Never underestimate a man’s love for the humble Corolla, especially if it’s rear-wheel drive.
As you’ll probably be able to guess, the 86 Festival celebrates all things Toyota, but with a focus the original Hachiroku and its contemporary counterpart, the GT86. Australians gravitate to the underdog, and the AE86 is a true Japanese favourite that’s rarely seen on the streets of Melbourne, Australia these days.
One man had a dream to bring a whole lot of ’86s together in one place, and that was Peter Pham. Back in 2005, when he got his driver’s licence, Peter’s first car was an AE86. After watching Initial D and turning into a massive fanboy of the anime, he decided to go to Japan for the 86 Festival at Okayama Circuit. Peter absolutely loved what he saw and experienced, and set about replicating something along the same lines in Australia. The first two festivals he planned were postponed, then cancelled due to setbacks and budgets, but this year Peter finally made it happen and the first 86 Festival in Australia was held at Winton Raceway in Victoria.
This event had many parts to it including a time attack-style super sprint, a drift expression session, motorkhana, driftkhana, show and shine, and even a parade lap.
Peter and his partner Linh run a drift school called Drift Cadet, and its instructors were on hand to help teach people the art of sustained oversteer on the skid pan. Winton Raceway was truly alive with the sounds of 4A-GEs and 4U-GSEs of all states of tune hitting their limiters.
The 86 Festival also had a special overseas guest driver who flew all the way from Japan to be there. Hiroshi Takahashi, aka RunningFree86, is one of drifting’s OGs and a member of Kanagawa’s legendary ‘Running Free’ drift team. Even if you’re not 100% familiar with his name, there’s a good chance you’ve watched him in action on YouTube. Getting the legend down to the event was no easy task (a GoFundMe campaign set up by Peter’s friend Ron helped immensely though), and then there was the task of preparing a car for him to drive.
Once Peter had confirmed Hiroshi’s flights, the plan was to resurrect a spare AE86 coupe which had been sitting in his mum’s backyard for two years and then a friends garage for another eight years. Peter ordered coilovers, knuckles, and rack spacers among other things, and then did a test day at Calder Park with well known Aussie drifter Matt Russell. The engine had troubles though, and although the guys got it running fine, when it came time for Hiroshi to put down some laps it started misfiring again. In the end, he decided to just enjoy the event from the passenger seats of other attendees cars, and hanging out with the local AE86 faithful. There is talk of him possibly bringing down his legendary Trueno for next year’s event though, which would be something really special.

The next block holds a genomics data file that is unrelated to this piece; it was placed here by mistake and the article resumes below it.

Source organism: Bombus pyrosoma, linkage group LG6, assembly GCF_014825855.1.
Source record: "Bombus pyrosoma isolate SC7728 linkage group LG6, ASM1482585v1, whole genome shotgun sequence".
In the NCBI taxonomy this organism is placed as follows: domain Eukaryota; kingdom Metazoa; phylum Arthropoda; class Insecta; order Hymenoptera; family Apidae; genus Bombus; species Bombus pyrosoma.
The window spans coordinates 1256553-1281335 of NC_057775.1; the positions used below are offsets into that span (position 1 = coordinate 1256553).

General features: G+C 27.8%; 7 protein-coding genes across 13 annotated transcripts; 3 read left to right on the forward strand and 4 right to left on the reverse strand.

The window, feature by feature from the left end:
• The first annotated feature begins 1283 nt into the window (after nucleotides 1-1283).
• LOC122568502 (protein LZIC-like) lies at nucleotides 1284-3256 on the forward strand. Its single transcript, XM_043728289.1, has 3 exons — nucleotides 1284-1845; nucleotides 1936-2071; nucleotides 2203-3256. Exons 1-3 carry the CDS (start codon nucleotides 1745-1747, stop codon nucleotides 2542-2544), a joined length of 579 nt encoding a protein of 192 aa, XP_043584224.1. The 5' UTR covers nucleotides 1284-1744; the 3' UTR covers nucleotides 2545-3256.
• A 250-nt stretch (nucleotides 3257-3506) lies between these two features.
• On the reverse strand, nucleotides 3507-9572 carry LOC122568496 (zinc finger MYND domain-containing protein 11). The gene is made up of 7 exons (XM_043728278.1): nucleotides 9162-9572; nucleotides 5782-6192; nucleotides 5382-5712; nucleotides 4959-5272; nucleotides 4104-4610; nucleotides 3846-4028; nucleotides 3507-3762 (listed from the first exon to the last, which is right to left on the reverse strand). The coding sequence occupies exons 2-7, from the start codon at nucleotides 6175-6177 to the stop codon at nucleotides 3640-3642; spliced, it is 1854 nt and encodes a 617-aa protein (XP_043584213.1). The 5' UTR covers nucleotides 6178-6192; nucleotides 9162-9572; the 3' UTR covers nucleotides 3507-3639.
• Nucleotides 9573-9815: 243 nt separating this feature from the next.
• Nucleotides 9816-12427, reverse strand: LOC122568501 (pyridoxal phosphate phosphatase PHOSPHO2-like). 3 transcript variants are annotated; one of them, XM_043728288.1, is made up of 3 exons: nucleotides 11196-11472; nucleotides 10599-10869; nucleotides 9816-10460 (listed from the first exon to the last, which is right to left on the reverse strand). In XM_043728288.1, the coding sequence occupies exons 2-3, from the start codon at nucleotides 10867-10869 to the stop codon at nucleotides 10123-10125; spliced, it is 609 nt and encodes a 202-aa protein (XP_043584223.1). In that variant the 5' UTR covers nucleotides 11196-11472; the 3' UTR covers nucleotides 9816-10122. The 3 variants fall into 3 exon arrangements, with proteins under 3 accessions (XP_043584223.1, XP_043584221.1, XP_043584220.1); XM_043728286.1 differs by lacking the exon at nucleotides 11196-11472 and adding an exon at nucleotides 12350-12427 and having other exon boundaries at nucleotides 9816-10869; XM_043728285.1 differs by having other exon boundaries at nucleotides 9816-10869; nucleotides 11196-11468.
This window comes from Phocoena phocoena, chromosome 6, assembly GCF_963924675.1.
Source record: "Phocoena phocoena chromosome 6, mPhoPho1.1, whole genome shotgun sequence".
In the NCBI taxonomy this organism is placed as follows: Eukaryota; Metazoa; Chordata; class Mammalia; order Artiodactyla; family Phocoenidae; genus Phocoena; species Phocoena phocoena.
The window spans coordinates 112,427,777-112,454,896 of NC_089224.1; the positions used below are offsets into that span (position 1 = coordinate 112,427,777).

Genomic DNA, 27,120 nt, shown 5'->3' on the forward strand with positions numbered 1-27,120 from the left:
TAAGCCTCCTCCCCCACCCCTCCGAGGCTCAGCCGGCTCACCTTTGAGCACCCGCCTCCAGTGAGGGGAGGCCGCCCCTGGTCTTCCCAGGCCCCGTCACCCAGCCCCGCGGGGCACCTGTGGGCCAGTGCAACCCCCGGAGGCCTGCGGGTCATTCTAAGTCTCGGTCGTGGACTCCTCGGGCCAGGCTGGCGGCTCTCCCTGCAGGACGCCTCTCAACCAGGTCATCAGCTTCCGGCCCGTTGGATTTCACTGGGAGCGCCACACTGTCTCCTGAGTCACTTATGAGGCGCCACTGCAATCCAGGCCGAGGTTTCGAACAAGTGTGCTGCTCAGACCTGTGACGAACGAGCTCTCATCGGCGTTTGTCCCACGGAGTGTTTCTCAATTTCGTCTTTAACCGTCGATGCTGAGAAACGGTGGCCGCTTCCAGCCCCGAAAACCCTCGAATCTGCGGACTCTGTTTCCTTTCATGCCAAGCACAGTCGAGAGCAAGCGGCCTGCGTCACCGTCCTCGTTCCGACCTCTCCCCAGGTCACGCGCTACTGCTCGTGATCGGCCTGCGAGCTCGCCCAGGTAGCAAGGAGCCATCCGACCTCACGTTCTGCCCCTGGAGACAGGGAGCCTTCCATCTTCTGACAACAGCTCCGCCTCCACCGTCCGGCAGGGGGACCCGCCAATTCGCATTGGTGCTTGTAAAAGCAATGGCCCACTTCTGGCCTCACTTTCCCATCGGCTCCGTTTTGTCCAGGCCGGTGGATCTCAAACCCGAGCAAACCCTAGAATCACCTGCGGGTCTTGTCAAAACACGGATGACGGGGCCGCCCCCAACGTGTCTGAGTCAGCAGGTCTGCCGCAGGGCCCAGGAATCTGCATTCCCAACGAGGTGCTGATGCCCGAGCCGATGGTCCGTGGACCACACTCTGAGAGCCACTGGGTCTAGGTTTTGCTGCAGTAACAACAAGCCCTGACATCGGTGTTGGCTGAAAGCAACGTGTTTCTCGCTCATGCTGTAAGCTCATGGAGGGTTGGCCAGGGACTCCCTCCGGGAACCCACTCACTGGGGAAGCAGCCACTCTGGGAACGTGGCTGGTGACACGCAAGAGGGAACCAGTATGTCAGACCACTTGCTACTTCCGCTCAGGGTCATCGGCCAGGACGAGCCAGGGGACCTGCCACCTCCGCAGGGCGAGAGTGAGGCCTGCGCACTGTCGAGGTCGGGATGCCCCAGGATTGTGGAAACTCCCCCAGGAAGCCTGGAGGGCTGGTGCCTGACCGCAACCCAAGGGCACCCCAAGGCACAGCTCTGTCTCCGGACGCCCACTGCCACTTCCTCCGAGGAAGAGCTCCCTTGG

I’ve been visiting this track for over seven years now, and when all the cars lined up on the front straight (see image at the beginning of this post), it looked more full than I’ve ever seen it. Both new and old ’86s were represented by at least 100 examples.
From the most extreme time attack built cars to daily drivers, they were all out and about enjoying the day. The V-Sport time attack 86 is a real powerhouse, now sporting a VK56DE Nissan engine which sounded absolutely insane at full noise.
The 86 Festival had an unusual format not seen at many track days – a changing course. Time attack sessions took place on Winton’s long track, but when it came time for the drift session it was shortened using tractor barriers and tyre walls. This changeover procedure was remarkably quick, but it must have been an absolute pain for officials.
With everything from pro drivers like Beau Yates down to amateur drivers, the groups were divided up based on skill levels to save cars from coming into accidental contact. This, however, did not stop mechanical failures and there were some drivers on the day that weren’t so lucky. Some drove too hard while others were not praying to the mechanical gods hard enough.
’86s came from nearly every state in Australia for this event, some travelling up to 1,500km (932mi) for the chance to be a part of the 86 Festival. It was great to see such a large gathering of one-make cars in one place, and needless to say there were plenty of happy people in attendance.
The event opened my eyes to what can be achieved if you plan and bring a community of like-minded people together. You are bound to have a great day regardless of hurdles along the way. 86 Festival had it all; the only thing missing was Takumi Fujiwara.
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